Découvrez votre prochain livre préféré

Devenez membre aujourd'hui et lisez gratuitement pendant 30 jours
The Cheesemongers Kitchen: Celebrating Cheese in 90 Recipes

The Cheesemongers Kitchen: Celebrating Cheese in 90 Recipes

Lire l'aperçu

The Cheesemongers Kitchen: Celebrating Cheese in 90 Recipes

3.5/5 (3 évaluations)
333 pages
2 heures
Oct 21, 2011


Today's specialty cheese market is booming, and many once obscure cheese varieties are now widely available. The Cheesemonger's Kitchen collects 90 delightful recipes that move cheese into a meal's starring role. Culled from chef and cheesemonger Chester Hastings's 25 years of experience, these recipes take full advantage of the varied flavors of cheese in ways both traditional and innovative. A cheese book that focuses on recipes rather than acting as a buyers guide or primer, this substantive and personal exploration accompanied by 50 color photographs plus wine pairing tips from acclaimed sommelier Brian Kalliel is a comprehensive guide to the vast world of specialty cheeses.
Oct 21, 2011

À propos de l'auteur

Chester Hastings has been the chef and cheesemonger for over 12 years at family-owned and -operated Joan's on Third in Los Angeles.

Lié à The Cheesemongers Kitchen

Livres associé
Articles associés

Aperçu du livre

The Cheesemongers Kitchen - Chester Hastings




Really. It’s the first thing I tell people who approach the cheese counter and, in an embarrassed tone, quickly admit that they don’t know anything about cheese. Someone somewhere along the way made them feel that cheese, wine, food, or art, for that matter, is something about which one must know everything or might as well know nothing.

After assuring them that there truly is no right or wrong, I tell these people that what really matters is what they like. I don’t like blue cheese, some might offer. Okay. That’s probably true, based on the few blue cheeses that they may have tasted. But what about the ones they haven’t tried? In the end, they still may not love, or even like, blue cheese, but I encourage everyone to explore new foods at least once, especially cheeses, and to re-examine from time to time foods that they have sworn off since childhood.

When I was eleven years old, my mother and I were staying with her friend in Boston. On a drive from there up to Vermont, we stopped off at a roadside deli to pick up sandwiches. When my mother asked what I wanted, I replied, Whatever you’re having. What she was having was a massive hero sandwich, and it looked pretty good to me, crammed with cheese, bursting with salami, and dripping with oil and vinegar. But when I bit into the sandwich, I immediately spit it out. What was that foul, bitter taste? So went my first encounter with an anchovy.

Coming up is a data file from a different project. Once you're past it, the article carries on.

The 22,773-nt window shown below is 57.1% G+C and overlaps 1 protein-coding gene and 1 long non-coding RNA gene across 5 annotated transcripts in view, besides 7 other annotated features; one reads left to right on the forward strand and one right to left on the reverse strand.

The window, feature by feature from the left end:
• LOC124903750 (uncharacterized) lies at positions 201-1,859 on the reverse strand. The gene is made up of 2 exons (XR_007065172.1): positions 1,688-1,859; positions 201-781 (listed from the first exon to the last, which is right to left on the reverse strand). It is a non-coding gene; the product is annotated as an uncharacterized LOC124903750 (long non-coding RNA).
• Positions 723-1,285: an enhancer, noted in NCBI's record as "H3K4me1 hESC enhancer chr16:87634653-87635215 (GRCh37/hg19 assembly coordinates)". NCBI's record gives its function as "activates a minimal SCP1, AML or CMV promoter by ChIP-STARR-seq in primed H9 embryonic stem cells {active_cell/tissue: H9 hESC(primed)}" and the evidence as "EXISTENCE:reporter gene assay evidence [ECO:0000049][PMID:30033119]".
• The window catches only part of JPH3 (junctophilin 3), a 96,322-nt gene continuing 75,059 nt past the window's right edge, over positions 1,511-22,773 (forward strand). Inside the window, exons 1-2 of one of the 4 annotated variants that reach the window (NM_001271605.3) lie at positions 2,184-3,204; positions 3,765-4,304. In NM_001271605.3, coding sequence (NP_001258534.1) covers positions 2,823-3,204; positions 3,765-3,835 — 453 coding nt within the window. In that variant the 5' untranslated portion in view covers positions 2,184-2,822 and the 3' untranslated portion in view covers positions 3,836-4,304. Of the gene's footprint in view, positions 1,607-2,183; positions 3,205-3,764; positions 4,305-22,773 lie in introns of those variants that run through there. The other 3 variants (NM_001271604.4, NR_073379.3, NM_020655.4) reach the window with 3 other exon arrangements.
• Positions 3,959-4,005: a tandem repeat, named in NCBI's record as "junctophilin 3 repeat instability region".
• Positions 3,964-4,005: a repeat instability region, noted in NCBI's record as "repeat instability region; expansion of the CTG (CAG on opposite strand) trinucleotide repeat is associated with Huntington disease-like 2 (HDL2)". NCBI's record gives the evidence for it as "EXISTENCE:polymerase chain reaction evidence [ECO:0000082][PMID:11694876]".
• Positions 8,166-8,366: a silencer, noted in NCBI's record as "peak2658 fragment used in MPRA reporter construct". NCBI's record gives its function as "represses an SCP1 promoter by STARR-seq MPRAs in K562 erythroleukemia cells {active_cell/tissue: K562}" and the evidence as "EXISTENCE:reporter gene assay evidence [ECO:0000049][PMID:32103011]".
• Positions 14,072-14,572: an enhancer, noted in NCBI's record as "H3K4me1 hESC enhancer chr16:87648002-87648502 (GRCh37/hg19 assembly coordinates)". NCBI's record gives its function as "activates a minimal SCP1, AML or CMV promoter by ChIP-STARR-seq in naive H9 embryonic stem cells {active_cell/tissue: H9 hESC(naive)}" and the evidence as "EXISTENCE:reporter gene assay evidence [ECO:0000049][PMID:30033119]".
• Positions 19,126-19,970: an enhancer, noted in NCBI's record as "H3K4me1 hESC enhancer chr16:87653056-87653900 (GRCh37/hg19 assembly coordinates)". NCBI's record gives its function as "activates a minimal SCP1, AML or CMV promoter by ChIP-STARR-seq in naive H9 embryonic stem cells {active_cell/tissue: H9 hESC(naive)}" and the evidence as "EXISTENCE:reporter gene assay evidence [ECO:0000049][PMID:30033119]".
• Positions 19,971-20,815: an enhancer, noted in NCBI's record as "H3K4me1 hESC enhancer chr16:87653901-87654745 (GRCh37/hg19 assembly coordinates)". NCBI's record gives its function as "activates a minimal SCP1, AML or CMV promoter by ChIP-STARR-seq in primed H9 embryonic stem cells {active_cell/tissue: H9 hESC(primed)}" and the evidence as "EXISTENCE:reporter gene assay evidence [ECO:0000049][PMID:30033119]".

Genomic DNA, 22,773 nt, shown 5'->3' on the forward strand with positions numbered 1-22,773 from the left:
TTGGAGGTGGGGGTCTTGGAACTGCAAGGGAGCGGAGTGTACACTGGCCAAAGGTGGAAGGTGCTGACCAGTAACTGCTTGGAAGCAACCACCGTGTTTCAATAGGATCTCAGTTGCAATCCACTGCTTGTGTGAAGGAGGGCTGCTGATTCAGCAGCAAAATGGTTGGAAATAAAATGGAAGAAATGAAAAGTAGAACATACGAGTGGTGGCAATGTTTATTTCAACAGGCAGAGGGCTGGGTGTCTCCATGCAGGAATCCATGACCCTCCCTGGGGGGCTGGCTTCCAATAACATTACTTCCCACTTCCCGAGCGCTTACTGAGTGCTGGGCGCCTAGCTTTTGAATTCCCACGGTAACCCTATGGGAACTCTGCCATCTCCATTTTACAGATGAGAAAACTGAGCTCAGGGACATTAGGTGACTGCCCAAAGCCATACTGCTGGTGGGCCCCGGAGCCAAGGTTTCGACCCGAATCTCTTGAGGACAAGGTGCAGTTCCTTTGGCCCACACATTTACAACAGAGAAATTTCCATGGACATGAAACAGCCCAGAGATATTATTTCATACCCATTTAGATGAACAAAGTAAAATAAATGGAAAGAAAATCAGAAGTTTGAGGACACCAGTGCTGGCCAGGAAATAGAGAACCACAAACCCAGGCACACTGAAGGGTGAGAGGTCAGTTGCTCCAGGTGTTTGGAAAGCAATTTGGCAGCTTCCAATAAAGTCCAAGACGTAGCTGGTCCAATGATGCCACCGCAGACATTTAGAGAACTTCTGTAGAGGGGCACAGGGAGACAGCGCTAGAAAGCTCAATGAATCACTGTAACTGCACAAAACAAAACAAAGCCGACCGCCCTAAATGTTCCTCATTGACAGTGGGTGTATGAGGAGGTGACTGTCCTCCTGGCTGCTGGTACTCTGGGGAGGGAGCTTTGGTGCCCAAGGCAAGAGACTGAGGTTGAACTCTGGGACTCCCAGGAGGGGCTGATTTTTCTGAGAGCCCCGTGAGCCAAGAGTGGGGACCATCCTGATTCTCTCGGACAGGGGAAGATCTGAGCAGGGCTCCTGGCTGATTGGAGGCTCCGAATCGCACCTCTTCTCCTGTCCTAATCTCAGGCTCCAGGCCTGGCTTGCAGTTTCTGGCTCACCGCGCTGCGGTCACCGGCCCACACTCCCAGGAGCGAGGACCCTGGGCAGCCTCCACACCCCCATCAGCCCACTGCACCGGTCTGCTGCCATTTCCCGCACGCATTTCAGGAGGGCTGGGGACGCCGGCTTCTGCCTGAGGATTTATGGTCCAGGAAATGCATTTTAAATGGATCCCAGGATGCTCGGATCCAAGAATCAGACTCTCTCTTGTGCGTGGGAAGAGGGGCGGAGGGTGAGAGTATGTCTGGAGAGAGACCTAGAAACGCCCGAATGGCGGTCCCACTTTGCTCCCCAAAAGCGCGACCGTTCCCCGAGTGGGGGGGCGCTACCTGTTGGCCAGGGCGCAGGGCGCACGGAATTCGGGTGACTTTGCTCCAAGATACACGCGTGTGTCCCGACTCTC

I spent the better part of the next eight years avoiding anchovies like the plague until I was forced to eat them under the tutelage of my mentor, Carlo Middione. He had just returned from Sicily and had smuggled back a tin of anchovies packed in sea salt. Letting out a slight gasp of reverence at the sight of the treasures that had been carefully hand-layered into a vibrant baroque-style tin, he carefully rinsed a few of the creatures in cold water and, using his thumb, peeled open the bellies like an ancient book of illuminated manuscripts. With his fingertips, he gently removed the skeleton in one piece and laid out the anchovies on a plate. He then reached into his closely guarded knife box, took out a small vial of white truffle oil, and, with a single drop, gave each fillet an anointing. Try one, he offered. And I did, forgoing the oath that I had made to my taste buds never to eat anchovies again. But what I tasted that day forever changed my feelings about anchovies. The flesh was meaty, almost sweet, and tasted clean, like the sea itself. There was no bitter aftertaste. The truffle oil added a perfume that did not mask or overpower the flavor but, rather, enhanced its earthy nuances in a perfect marriage.

Today I love anchovies. I owe countless moments of delight to that day when I gave them just one more shot. Clearly the quality of the salt-cured anchovies from Sicily was far superior to those squeezed out of a tube at that Vermont deli years ago, but I suspect it was also the context and gentle approach to a new flavor that allowed my mind and palate to stay open long enough for the newness of something to be explored.